On Saturday, October 27, 2018, a man shot into the Tree of Life Synagogue killing 11 people and wounding many others. Eliminating any doubt about the motive of the attack, the man was heard shouting calls for genocide against Jews in the course of the attack.
Furthermore, his social media accounts displayed a clear anti-jewish animus for their alleged conspiring to bring refugees into the United States at the expense of white people. In the aftermath of this tragedy, there was an overwhelming outpouring of support for the victims including over $250,000 raised by the Muslim community.
Without a doubt, these responses send a positive message regarding the generosity and compassion of our community to those who have been wronged. Though we cannot change the tragic nature of the events in Pittsburgh, the aftermath of these events represents a genuine opportunity to build inter-communal solidarity and action that we need so much more of.
When it comes to Muslim-Jewish relations, there is naturally hesitation due to concerns revolving around injustices towards the Palestinians and the role American Jews play in maintaining American support of Israel despite such oppression. Of course, there is no excuse for supporting injustice and oppression in any part of the world, including in Palestine.
At the same time, it is important to understand not to attribute the evils committed by the state of Israel to the Jewish community at large. Furthermore, there is plenty of room for engagement and collaboration on matters wholly unrelated to Palestine which need not be abandoned because of it.
Indeed, we are expected to cooperate with others in good causes, so there should not be any hesitation in collaborating with Jews in community service projects such as feeding homeless people.
Additionally, such collaboration does not imply that we support Israel any more than it implies that they support Palestine. Unfortunately, such petty guilt-by-association reasoning has taken root in some quarters of the Muslim community.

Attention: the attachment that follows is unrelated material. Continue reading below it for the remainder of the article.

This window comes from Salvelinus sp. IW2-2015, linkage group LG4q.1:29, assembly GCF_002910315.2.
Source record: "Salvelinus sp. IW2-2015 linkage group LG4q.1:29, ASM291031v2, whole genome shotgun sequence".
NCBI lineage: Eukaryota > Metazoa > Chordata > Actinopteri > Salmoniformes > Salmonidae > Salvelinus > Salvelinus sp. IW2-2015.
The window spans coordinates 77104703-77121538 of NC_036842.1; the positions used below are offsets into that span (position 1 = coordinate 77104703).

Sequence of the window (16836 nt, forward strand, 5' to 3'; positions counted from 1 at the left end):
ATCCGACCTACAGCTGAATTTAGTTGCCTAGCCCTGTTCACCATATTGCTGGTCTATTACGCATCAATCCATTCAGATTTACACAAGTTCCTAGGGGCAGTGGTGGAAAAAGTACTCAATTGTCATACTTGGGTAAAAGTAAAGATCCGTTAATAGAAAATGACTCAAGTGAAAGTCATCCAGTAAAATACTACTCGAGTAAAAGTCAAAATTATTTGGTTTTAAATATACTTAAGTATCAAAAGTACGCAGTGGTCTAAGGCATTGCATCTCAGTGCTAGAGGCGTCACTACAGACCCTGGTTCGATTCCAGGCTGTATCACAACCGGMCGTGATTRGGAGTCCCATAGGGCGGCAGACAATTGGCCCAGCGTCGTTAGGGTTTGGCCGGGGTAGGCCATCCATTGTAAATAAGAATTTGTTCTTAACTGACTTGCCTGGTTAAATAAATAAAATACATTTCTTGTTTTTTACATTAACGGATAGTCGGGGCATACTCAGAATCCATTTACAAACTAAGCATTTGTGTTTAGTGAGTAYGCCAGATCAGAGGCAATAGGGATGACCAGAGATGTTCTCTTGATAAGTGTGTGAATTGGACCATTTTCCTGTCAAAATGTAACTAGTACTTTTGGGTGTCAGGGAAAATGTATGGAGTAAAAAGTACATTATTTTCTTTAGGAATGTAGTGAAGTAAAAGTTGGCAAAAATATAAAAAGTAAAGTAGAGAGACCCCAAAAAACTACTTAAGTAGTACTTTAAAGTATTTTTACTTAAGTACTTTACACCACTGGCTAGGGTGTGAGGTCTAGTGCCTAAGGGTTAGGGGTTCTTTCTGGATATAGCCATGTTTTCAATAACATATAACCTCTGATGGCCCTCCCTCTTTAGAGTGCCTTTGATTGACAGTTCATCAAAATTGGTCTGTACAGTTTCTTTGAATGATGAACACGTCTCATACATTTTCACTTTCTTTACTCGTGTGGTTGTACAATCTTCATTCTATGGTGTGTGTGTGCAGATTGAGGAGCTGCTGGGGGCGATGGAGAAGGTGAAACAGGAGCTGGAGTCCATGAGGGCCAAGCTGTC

When Rashida Tlaib won her congressional primary on August 7th, Muslims were, by enlarge, pleased by this, yet there were some who had misgivings. Without a doubt, the selection of Palestinian-American Muslims woman to be the nominee for U.S. Congress inspired many Muslims to think more optimistically about the future, but almost immediately after her election, she was the victim of baseless accusations questioning her loyalty to the Palestinian cause.
The claim was that because she had been supported by the pro-Israel organization Jstreet, she supported military aid to Israel because J Street supports such military aid. Of course, the feebleness of such claims are so apparent as not to even deserve comment; nevertheless, some people naively bought into it.
Rather than allowing Tlaib to demonstrate her convictions in Congress, they chose to cast aspersions on her reputation based on nothing more than the positions of people who happen to support her. If we expect to make a genuine impact, we cannot accommodate such an erroneous mentality.
When it comes to dealing with anti-Semitism, Muslims can do this most effectively by demonstrating that it is possible to stand up for the rights of Jews whilst not compromising their own principles and beliefs.
In addition to supporting victims of hate crimes such as the members of the Tree of Life Synagogue in Pittsburgh, we should be proactive in collaborating with others on issues of shared concern even with people who we do not agree with. Of course, this does not entail abandoning the plight of the Palestinians or other oppressed groups of people.
Rather, we must understand the basic point that agreeing with others on a particular cause or issue does not entail support for all that they believe. Indeed, if we acted on such a mentality, we would do nothing with anyone besides ourselves. When we can do this, we will have taken a crucial step towards reducing hatred in racism in all of its forms, including anti-semitism.